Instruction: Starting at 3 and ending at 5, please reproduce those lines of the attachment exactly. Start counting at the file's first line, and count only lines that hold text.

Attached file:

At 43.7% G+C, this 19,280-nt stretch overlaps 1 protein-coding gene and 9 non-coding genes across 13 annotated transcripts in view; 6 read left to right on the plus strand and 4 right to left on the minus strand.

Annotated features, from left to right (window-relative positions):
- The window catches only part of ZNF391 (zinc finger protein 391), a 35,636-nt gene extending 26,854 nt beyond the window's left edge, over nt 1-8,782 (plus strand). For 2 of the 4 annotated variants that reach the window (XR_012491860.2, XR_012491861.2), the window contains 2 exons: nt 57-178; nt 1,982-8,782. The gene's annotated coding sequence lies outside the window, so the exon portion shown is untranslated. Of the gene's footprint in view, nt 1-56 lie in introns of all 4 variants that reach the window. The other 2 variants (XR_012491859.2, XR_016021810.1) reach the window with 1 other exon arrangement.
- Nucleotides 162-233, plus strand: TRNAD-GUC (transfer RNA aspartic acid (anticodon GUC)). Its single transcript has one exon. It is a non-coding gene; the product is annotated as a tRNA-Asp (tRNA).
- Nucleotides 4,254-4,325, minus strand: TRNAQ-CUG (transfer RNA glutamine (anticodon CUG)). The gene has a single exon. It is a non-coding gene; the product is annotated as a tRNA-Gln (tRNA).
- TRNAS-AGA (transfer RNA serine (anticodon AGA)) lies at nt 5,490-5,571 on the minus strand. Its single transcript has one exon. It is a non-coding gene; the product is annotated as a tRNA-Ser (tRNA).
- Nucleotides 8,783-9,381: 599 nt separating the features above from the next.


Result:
- The window catches only part of ZNF391 (zinc finger protein 391), a 35,636-nt gene extending 26,854 nt beyond the window's left edge, over nt 1-8,782 (plus strand). For 2 of the 4 annotated variants that reach the window (XR_012491860.2, XR_012491861.2), the window contains 2 exons: nt 57-178; nt 1,982-8,782. The gene's annotated coding sequence lies outside the window, so the exon portion shown is untranslated. Of the gene's footprint in view, nt 1-56 lie in introns of all 4 variants that reach the window. The other 2 variants (XR_012491859.2, XR_016021810.1) reach the window with 1 other exon arrangement.
- Nucleotides 162-233, plus strand: TRNAD-GUC (transfer RNA aspartic acid (anticodon GUC)). Its single transcript has one exon. It is a non-coding gene; the product is annotated as a tRNA-Asp (tRNA).
- Nucleotides 4,254-4,325, minus strand: TRNAQ-CUG (transfer RNA glutamine (anticodon CUG)). The gene has a single exon. It is a non-coding gene; the product is annotated as a tRNA-Gln (tRNA).